I'm pretty new to Silverlight and have to code several SL applications which will share many things.

I plan to put all common C# code in a separated assembly but I'm really annoyed about the XAML part.

All my applications will have some common controls:

  • a menu bar at the top,
  • a toolbar at the top,
  • a status bar at the bottom,
  • a panel on the left.

I searched the web for hints and discovers that XAML code cannot be inherited.

So I thought about creating a big custom control containing my common controls and then adding it on the main page of all my applications but that doesn't seem to be the right way.

What's the best practice, here?

Any help appreciated,

EDIT: What I'd like to get here, is something I already did with WinForms. I created a "base" WinForm and put some controls on it. Then, when I created new WinForms which inherited this "base" WinForm, they had all the basic controls. I didn't have to use any custom control.

But I understand that Silverlight is not WinForm and what I want might not be feasible this way (or at all?).


It depends on the route you want to take, whether you want to make one resources file with some templates etc, which is copied/linked into each application seperately, or use something included in a common DLL.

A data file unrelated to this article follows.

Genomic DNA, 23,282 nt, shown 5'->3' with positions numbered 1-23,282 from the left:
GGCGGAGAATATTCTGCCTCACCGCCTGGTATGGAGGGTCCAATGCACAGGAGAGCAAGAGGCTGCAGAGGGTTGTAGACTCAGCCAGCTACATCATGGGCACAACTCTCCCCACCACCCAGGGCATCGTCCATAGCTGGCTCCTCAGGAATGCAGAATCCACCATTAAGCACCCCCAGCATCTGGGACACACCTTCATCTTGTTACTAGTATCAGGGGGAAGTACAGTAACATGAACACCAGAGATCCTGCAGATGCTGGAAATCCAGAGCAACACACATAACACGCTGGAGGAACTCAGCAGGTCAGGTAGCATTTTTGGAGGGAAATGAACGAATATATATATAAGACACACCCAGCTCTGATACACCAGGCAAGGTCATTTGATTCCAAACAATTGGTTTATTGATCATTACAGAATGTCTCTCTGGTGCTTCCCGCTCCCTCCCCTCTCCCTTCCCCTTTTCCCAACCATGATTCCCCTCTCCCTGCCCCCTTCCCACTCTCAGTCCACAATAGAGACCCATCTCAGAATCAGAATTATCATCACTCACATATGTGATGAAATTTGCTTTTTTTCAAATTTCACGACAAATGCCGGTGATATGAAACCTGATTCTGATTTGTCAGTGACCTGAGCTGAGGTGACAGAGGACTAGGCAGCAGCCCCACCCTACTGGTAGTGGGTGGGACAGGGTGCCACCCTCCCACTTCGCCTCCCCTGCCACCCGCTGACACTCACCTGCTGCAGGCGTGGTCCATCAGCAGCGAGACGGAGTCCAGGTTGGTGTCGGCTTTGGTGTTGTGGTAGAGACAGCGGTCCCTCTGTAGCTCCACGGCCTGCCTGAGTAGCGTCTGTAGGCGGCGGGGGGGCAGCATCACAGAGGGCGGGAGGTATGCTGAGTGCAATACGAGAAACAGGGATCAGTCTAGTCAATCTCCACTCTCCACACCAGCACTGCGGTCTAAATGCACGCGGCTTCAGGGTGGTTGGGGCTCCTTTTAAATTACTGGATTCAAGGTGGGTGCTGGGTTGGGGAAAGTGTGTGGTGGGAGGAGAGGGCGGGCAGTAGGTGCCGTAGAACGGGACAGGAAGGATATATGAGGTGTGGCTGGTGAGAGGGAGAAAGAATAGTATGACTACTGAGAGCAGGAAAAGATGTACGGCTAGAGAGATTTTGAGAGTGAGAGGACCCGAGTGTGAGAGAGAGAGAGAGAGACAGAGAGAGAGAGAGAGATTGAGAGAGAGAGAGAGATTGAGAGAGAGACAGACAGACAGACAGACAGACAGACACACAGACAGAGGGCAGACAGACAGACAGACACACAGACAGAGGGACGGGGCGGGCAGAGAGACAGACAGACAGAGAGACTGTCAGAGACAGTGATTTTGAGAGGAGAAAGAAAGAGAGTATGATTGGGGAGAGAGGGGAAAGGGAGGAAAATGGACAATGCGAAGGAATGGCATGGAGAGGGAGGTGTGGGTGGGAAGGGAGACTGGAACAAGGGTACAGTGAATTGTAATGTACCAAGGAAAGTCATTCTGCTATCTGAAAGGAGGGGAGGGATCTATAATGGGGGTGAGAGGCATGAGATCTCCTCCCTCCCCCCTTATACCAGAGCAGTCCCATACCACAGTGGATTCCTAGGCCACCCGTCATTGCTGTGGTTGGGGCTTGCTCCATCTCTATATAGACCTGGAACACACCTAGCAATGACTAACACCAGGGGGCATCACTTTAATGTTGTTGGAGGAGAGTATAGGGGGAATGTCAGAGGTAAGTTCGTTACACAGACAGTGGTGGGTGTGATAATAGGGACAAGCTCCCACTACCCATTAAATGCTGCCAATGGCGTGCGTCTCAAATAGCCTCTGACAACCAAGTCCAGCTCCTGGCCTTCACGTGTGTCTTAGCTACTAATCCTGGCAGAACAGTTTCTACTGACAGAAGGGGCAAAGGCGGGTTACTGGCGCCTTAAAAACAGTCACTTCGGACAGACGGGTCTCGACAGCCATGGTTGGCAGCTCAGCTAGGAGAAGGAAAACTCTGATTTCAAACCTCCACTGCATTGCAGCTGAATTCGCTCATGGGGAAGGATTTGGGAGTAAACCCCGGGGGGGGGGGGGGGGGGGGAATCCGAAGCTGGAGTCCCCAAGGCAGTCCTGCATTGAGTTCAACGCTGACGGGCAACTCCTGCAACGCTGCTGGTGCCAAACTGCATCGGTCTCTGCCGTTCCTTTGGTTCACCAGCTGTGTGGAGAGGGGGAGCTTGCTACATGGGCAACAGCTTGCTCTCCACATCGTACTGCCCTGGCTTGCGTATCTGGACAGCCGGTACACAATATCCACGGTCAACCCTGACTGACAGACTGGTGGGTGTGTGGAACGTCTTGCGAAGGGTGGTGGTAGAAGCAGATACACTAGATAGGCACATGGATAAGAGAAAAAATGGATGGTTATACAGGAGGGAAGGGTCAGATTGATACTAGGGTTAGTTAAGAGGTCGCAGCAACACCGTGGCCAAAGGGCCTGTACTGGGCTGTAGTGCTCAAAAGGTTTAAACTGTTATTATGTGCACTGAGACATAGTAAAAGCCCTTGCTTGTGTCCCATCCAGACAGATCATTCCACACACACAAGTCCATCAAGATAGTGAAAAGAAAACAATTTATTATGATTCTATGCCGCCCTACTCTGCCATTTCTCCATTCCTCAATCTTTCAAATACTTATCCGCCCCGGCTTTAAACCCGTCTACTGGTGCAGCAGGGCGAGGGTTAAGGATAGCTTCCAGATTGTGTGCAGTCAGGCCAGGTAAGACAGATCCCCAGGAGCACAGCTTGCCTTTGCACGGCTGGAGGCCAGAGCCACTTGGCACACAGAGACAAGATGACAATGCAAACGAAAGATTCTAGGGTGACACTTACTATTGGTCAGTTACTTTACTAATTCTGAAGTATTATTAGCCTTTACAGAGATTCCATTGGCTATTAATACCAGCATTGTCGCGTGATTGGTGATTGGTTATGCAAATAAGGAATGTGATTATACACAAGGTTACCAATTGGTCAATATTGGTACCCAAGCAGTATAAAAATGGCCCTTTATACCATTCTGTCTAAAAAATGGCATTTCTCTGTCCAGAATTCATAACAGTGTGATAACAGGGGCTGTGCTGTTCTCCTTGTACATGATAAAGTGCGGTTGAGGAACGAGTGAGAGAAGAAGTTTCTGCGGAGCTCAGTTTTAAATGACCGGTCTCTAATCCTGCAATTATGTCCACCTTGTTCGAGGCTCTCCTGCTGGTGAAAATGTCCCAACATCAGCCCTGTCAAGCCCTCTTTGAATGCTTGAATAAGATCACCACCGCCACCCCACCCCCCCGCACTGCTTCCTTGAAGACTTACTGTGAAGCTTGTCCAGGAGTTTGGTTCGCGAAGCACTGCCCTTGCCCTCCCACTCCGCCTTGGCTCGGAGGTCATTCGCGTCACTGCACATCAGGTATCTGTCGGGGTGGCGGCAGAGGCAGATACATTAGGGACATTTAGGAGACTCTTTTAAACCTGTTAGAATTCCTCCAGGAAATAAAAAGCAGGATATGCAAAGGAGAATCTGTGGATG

If you want to do the latter, here's one approach. Subclass ContentControl to define your common layout in its control template (you can do this all in XAML), including a binding to its Content in the appropriate place:

<ContentControl x:Class="MyLibrary.MyLayoutControl"
        <ControlTemplate TargetType="ContentControl">
            <!-- this could be a layout grid with various other controls in it -->
            <Border BorderBrush="Red" BorderThickness="2" CornerRadius="5">
                <ContentPresenter Content="{TemplateBinding Content}" />

Then use it in your application root control:

<UserControl x:Class="InCustomControlTest.MainPage"

        <Button Content="Hi I am a button" />

If you want to do something more sophisticated, you should make a custom control; though in most cases you may instead be able to get away with a few UserControls for various components (eg your status bar) that you drop into the right place.

  • You pretty much saved my life. ;o) Indeed, what I wanted was something in a common DLL and your solution seems to do the trick. Thanks a lot! – Rodolphe Nov 1 '11 at 14:30

There is no big problem putting xaml resources in library projects. When referencing resourcedictionaries from other projects, be sure to include the assembly name. Also there is inheritance on templates, where you can put BasedOn attribute.

Edit: well, looking at the project we worked on some time ago, I now remember we actually had problems with it and had the xaml resources copied to each project... I forgot =) I think it worked but brought some problems here and there. Maybe add the xaml files as links?

Personally I would also not create to many controls, rather have templates for most stuff. If you have controls, better write them in c# only with usage of templates, preventing xaml with code behinds. Just my personal experience, might not be the common guideline.

  • Thank you for your answer bur I'm not sure I fully understand it. If I define controls in C# + templates, I still have to add them on all my pages, right? I'll edit my question to try a better explanation of what I'd like to achieve. – Rodolphe Oct 31 '11 at 17:03

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